This problem involves the reader’s assumption that the most important thing to do when reading a text is to figure out what the author meant. This leads to a host of problems, including the reduction of literature to simplified lines of communication—that the speaker of a poem or the narrator of a novel is the voice of the author. We can all think of examples in which this is manifestly not true, such as dramatic monologues like Tennyson’s “Ulysses” (for which the speaker is Ulysses, not Tennyson) or any novel in which the narrator is a character in the book. But even for less likely candidates, the new critics suggest it’s useful to separate the text from the author and see what it says on its own. I.A. Richards famously suggested that the worst thing one could do if he didn’t understand T. S. Eliot’s poem The Waste Land was to call up the poet and ask him what he meant. For one thing, Eliot would only respond in riddles, or would suggest he couldn’t remember what he meant, or that he never knew to begin with; Eliot was a cagey dude. The critic, the reader, is just as much an authority as the author about the meaning of a text, because meaning is communal.
This is a result of two historical trends. One is the idea of the unconscious and its role in the creative process. By the early twentieth century, the author of literature was beginning to be understood not only as a professional craftsperson, but as a person with an extraordinarily active subconscious mind. The concept of the “Freudian slip,” the unintentional glimpse we sometimes give into our deepest thoughts and desires, entered into the study of literature, and authors (being real people) were no longer taken to be the supreme authorities of what they meant to say. Anecdotes about what goes on in therapeutic sessions also have convinced us that people tend to try to put the best face on their desires and actions, and literature may be no exception. We can think about the image that an author might try to depict of him or herself as a better person than she or he might actually be in real life, and we have no way of knowing whether that image matches their actual personality. The new critics suggest that in the end, it’s not really that interesting to know about authors as real flesh and blood people; far more interesting is our investigation of what they wrote and what it has to say about a variety of themes we care about: gender, power, race, class, violence, etc.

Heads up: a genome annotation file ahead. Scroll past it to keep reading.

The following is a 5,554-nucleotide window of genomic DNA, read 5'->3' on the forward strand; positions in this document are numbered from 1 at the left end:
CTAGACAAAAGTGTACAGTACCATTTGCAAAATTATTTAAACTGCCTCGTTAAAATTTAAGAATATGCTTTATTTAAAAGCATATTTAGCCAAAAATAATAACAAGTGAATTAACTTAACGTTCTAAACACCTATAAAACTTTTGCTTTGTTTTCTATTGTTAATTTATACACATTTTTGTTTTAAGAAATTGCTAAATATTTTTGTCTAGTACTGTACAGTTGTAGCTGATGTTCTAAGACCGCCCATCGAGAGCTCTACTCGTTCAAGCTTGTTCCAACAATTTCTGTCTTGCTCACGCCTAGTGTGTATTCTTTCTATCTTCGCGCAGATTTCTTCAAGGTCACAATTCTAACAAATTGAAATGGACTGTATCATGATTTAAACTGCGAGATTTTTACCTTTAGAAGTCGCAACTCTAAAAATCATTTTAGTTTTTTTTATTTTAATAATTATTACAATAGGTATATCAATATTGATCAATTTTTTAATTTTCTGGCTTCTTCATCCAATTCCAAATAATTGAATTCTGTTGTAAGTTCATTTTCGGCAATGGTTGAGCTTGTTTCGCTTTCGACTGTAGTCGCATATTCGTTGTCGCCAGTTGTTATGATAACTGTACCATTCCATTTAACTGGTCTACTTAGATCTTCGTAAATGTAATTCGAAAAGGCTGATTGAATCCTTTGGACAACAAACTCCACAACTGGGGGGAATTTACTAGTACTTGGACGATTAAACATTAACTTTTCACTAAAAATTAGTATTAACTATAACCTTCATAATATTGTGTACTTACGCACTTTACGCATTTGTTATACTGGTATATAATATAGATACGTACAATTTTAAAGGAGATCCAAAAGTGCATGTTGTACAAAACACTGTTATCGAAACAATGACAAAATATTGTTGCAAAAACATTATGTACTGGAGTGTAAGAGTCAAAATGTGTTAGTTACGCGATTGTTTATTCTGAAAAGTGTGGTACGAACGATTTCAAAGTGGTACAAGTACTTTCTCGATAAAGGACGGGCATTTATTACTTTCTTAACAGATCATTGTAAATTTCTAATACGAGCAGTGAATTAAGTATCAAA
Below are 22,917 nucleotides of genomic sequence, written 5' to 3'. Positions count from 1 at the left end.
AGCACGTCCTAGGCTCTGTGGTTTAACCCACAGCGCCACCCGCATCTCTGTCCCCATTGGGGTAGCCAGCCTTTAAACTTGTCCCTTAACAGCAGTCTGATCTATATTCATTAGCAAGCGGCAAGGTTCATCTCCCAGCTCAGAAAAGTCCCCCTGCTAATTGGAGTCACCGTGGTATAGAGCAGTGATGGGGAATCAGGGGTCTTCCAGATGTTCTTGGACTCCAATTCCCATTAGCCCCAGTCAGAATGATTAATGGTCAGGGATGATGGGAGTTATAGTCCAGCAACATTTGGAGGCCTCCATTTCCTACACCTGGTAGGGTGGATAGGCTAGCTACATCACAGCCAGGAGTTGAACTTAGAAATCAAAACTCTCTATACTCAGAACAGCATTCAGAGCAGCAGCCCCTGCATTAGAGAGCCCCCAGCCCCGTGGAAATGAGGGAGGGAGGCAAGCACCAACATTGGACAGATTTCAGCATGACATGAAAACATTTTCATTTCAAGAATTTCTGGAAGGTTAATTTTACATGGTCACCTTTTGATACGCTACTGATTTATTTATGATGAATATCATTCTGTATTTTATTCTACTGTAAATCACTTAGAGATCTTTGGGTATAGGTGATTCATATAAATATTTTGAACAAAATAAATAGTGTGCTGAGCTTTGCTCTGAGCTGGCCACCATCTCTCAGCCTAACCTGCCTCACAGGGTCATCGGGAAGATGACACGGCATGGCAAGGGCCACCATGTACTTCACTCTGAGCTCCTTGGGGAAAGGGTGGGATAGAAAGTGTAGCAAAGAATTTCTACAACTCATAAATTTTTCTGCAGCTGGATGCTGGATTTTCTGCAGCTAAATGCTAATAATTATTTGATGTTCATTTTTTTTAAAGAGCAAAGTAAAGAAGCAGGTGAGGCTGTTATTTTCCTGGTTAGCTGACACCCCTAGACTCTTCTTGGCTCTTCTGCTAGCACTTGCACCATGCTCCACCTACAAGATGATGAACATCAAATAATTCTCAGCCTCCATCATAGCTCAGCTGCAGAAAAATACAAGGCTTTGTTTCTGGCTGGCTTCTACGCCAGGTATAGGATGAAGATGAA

The other trend is the “linguistic turn,” the growing historical awareness in modern times that language structures the way we think in a such a fundamental way that we are often more in its power than we realize, and that it is a delusion to think we can ever completely control the meaning conveyed by the words we choose. Language existed before we did, and it changes and adapts to events in an often alarmingly fast-paced manner that can leave us perennially playing catch-up. Since it is external to us, even when we put our own thoughts into language other people can be just as much of an authority on what those words mean when strung together. We can’t avoid being influenced by other people’s words, and what we said ten years ago may seem hopelessly dated to us when we hear them again in the present. More to the point, the words inside a text may create resonances and nuances of language that have more to do with the words themselves than with the stamp of meaning an author tries to imprint on those words.
Avoid the intentional fallacy by speaking of what the “text” does, rather than what the author thought (how can you know that, really?). Say “speaker,” if a poem, or “narrator,” if a novel, rather than the poet’s or novelist’s name. If you find the concept of the text’s author helpful, always be specific that you mean the author of the text in question. Don’t assume the Henry James of Washington Square (1880) shares an identical perspective with the Henry James who wrote “The Jolly Corner” (1909). Treat the process of artistic creation as a complex and dynamic enterprise, but don’t revere the author’s accomplishment unduly. Be skeptical about any author’s statements to the effect of “this is what I meant.”